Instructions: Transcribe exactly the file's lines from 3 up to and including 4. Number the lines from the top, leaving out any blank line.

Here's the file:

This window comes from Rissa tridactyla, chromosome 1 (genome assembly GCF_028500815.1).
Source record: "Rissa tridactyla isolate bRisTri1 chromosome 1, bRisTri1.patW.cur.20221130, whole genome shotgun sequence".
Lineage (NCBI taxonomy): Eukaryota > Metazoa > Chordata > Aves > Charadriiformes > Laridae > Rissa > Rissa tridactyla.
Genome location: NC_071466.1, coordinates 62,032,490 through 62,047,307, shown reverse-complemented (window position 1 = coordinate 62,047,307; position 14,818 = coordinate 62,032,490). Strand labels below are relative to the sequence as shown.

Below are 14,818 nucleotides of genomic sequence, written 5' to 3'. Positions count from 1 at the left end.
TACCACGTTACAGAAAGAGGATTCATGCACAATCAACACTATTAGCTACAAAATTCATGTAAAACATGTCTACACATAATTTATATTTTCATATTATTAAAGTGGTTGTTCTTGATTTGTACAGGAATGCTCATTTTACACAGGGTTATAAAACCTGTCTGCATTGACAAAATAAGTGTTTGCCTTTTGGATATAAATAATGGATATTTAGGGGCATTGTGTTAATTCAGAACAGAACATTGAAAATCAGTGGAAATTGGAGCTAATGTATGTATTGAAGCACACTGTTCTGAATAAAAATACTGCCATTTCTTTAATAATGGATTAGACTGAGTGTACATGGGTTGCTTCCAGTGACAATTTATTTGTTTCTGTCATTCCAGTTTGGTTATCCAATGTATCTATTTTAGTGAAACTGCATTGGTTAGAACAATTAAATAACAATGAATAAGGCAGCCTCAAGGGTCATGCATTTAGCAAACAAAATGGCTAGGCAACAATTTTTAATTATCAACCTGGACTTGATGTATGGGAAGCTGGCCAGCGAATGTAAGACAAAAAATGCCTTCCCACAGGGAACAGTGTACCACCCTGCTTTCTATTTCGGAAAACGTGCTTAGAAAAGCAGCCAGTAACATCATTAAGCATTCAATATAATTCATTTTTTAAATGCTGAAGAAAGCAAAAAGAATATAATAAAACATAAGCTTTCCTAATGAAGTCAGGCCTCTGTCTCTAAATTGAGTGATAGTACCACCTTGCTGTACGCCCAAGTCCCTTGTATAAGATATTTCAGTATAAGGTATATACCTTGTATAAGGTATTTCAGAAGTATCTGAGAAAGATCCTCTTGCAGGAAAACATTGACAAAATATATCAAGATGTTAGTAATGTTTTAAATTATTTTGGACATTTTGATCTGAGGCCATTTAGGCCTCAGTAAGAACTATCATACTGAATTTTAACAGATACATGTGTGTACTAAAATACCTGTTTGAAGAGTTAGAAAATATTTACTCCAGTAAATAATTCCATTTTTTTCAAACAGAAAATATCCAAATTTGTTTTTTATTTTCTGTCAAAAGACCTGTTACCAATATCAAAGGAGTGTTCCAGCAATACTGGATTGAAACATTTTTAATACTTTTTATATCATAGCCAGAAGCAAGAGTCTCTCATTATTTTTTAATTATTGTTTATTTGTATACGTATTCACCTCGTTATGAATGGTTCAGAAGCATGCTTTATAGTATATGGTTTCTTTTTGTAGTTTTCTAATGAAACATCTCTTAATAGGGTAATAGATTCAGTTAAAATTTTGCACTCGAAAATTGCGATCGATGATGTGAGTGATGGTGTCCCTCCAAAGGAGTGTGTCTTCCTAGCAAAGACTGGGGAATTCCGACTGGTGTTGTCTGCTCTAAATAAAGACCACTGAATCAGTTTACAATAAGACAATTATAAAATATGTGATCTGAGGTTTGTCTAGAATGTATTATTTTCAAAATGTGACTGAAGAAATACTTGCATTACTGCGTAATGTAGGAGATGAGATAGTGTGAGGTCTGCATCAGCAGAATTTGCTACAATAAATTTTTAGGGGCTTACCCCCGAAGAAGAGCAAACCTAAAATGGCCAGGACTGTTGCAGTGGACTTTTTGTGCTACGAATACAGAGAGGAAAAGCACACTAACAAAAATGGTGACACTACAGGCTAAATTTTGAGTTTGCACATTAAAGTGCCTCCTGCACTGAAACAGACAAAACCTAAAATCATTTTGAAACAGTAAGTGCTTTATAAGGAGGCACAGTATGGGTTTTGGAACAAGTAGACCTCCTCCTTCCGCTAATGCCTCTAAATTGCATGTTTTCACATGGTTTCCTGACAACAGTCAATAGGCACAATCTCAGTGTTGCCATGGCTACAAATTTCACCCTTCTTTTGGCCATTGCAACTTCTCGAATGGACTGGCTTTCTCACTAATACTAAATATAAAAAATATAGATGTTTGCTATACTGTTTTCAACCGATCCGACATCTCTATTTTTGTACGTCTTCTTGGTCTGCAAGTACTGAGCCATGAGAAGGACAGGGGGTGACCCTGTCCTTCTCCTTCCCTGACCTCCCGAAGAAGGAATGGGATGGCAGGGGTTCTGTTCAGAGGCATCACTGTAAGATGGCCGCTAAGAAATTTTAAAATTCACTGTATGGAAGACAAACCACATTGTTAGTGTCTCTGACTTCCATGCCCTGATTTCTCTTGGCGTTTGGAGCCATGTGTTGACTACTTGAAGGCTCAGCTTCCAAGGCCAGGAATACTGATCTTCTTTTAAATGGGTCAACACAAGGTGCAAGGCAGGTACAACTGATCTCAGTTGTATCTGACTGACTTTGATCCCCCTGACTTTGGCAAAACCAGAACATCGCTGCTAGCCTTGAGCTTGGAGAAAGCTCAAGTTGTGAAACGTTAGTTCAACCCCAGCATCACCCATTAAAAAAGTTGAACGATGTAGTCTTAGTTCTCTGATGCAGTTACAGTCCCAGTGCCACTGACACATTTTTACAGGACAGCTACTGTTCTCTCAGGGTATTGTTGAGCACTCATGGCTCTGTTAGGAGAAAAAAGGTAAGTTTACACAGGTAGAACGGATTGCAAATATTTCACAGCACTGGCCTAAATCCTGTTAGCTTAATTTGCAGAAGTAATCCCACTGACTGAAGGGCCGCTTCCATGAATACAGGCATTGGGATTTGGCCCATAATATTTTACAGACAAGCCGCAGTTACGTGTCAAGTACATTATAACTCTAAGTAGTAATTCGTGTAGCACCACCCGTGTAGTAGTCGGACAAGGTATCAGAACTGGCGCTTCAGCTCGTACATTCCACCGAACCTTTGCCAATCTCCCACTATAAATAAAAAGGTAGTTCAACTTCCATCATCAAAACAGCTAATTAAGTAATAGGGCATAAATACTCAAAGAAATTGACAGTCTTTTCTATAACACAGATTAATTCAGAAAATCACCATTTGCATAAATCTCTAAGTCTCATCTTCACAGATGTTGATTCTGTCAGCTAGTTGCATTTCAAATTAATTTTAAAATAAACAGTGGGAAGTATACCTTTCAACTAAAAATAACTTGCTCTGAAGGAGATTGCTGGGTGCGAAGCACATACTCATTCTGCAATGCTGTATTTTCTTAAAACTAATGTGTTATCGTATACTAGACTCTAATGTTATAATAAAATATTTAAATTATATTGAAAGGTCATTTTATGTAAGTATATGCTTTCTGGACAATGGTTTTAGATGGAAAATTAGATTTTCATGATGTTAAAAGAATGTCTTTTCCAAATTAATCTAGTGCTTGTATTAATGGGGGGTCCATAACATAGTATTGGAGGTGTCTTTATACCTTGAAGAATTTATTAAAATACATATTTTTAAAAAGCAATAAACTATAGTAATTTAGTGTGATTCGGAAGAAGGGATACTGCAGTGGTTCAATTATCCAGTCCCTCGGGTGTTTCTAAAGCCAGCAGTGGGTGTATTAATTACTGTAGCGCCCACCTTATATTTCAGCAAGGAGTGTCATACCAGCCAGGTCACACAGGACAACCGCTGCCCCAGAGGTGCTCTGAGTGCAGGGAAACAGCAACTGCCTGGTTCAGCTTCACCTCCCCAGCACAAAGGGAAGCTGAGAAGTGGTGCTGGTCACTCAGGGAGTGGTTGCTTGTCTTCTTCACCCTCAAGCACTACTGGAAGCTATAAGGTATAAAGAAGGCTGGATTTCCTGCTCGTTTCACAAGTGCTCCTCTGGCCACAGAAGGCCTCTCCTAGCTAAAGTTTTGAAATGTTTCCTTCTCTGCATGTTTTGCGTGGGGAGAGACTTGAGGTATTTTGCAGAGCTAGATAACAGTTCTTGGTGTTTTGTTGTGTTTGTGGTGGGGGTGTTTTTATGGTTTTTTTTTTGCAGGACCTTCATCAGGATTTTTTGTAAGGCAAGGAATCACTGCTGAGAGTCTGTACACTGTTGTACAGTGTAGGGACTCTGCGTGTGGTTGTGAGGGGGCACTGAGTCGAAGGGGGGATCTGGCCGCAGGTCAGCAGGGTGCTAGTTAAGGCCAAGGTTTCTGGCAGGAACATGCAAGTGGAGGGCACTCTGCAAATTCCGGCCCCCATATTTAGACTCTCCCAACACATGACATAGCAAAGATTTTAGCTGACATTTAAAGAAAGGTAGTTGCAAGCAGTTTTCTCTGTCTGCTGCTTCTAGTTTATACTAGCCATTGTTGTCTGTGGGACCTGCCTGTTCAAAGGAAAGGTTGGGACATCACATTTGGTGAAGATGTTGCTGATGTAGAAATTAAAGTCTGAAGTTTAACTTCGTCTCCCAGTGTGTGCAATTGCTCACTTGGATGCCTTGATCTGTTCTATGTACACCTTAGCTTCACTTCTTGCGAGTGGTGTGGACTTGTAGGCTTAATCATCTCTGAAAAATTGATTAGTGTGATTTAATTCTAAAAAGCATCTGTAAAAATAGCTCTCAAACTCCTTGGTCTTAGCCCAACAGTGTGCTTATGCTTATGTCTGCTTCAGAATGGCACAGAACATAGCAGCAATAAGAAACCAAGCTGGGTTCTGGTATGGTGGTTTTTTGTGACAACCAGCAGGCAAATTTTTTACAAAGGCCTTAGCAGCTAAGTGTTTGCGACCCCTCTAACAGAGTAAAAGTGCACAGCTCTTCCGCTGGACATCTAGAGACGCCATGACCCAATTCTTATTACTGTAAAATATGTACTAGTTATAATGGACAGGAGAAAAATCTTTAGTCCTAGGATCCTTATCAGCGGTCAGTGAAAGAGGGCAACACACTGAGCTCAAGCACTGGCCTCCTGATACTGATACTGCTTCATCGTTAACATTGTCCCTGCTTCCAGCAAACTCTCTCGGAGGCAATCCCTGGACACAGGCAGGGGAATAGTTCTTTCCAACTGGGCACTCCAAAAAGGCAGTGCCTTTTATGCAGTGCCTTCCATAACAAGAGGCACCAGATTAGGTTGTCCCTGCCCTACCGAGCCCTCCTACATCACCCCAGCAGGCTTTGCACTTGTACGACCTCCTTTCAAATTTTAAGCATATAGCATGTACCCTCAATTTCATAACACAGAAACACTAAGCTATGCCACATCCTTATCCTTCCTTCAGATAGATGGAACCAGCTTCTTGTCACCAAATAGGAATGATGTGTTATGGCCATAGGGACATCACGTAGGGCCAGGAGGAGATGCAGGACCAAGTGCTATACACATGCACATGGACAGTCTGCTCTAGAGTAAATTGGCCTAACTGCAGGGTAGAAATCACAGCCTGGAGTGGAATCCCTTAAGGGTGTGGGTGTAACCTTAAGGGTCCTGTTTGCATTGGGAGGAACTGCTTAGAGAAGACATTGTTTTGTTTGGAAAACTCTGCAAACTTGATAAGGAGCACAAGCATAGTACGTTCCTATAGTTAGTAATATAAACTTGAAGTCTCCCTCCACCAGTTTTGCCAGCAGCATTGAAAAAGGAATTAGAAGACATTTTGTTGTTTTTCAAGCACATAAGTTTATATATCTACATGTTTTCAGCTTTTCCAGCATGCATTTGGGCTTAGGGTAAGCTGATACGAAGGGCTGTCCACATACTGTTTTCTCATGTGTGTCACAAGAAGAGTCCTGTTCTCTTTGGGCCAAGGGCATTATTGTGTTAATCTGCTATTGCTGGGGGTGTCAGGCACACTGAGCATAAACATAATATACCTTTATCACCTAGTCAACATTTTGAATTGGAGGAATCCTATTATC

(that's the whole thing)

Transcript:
Lineage (NCBI taxonomy): Eukaryota > Metazoa > Chordata > Aves > Charadriiformes > Laridae > Rissa > Rissa tridactyla.
Genome location: NC_071466.1, coordinates 62,032,490 through 62,047,307, shown reverse-complemented (window position 1 = coordinate 62,047,307; position 14,818 = coordinate 62,032,490). Strand labels below are relative to the sequence as shown.